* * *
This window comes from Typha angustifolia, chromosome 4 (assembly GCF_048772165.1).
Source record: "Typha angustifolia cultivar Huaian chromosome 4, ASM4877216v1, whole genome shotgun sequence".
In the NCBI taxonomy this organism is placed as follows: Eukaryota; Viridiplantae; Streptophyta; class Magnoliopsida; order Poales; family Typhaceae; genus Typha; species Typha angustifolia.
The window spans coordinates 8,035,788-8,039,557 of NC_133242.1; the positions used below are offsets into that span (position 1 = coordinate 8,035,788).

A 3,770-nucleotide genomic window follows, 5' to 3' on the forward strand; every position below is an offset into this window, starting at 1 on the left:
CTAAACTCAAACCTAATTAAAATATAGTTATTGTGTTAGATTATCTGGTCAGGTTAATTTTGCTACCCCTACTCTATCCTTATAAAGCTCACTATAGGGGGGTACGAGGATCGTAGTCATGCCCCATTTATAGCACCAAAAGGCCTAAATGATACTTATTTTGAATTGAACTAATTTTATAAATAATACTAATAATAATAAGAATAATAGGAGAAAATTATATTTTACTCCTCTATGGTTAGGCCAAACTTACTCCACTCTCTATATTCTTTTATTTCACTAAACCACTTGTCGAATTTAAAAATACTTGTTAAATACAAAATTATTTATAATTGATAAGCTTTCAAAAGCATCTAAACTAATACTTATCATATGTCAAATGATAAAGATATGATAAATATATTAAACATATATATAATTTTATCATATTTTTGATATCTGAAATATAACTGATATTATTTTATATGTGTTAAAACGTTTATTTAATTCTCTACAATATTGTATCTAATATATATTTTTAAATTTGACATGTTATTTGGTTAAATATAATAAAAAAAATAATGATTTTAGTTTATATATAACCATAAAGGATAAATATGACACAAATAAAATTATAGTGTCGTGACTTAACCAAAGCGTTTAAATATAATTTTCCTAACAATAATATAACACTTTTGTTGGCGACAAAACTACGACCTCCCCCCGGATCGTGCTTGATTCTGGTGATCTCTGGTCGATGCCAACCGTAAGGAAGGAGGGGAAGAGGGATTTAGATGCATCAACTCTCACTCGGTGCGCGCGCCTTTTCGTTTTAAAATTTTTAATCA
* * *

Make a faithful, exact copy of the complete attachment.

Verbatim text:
This window comes from Typha angustifolia, chromosome 4 (assembly GCF_048772165.1).
Source record: "Typha angustifolia cultivar Huaian chromosome 4, ASM4877216v1, whole genome shotgun sequence".
In the NCBI taxonomy this organism is placed as follows: Eukaryota; Viridiplantae; Streptophyta; class Magnoliopsida; order Poales; family Typhaceae; genus Typha; species Typha angustifolia.
The window spans coordinates 8,035,788-8,039,557 of NC_133242.1; the positions used below are offsets into that span (position 1 = coordinate 8,035,788).

A 3,770-nucleotide genomic window follows, 5' to 3' on the forward strand; every position below is an offset into this window, starting at 1 on the left:
CTAAACTCAAACCTAATTAAAATATAGTTATTGTGTTAGATTATCTGGTCAGGTTAATTTTGCTACCCCTACTCTATCCTTATAAAGCTCACTATAGGGGGGTACGAGGATCGTAGTCATGCCCCATTTATAGCACCAAAAGGCCTAAATGATACTTATTTTGAATTGAACTAATTTTATAAATAATACTAATAATAATAAGAATAATAGGAGAAAATTATATTTTACTCCTCTATGGTTAGGCCAAACTTACTCCACTCTCTATATTCTTTTATTTCACTAAACCACTTGTCGAATTTAAAAATACTTGTTAAATACAAAATTATTTATAATTGATAAGCTTTCAAAAGCATCTAAACTAATACTTATCATATGTCAAATGATAAAGATATGATAAATATATTAAACATATATATAATTTTATCATATTTTTGATATCTGAAATATAACTGATATTATTTTATATGTGTTAAAACGTTTATTTAATTCTCTACAATATTGTATCTAATATATATTTTTAAATTTGACATGTTATTTGGTTAAATATAATAAAAAAAATAATGATTTTAGTTTATATATAACCATAAAGGATAAATATGACACAAATAAAATTATAGTGTCGTGACTTAACCAAAGCGTTTAAATATAATTTTCCTAACAATAATATAACACTTTTGTTGGCGACAAAACTACGACCTCCCCCCGGATCGTGCTTGATTCTGGTGATCTCTGGTCGATGCCAACCGTAAGGAAGGAGGGGAAGAGGGATTTAGATGCATCAACTCTCACTCGGTGCGCGCGCCTTTTCGTTTTAAAATTTTTAATCA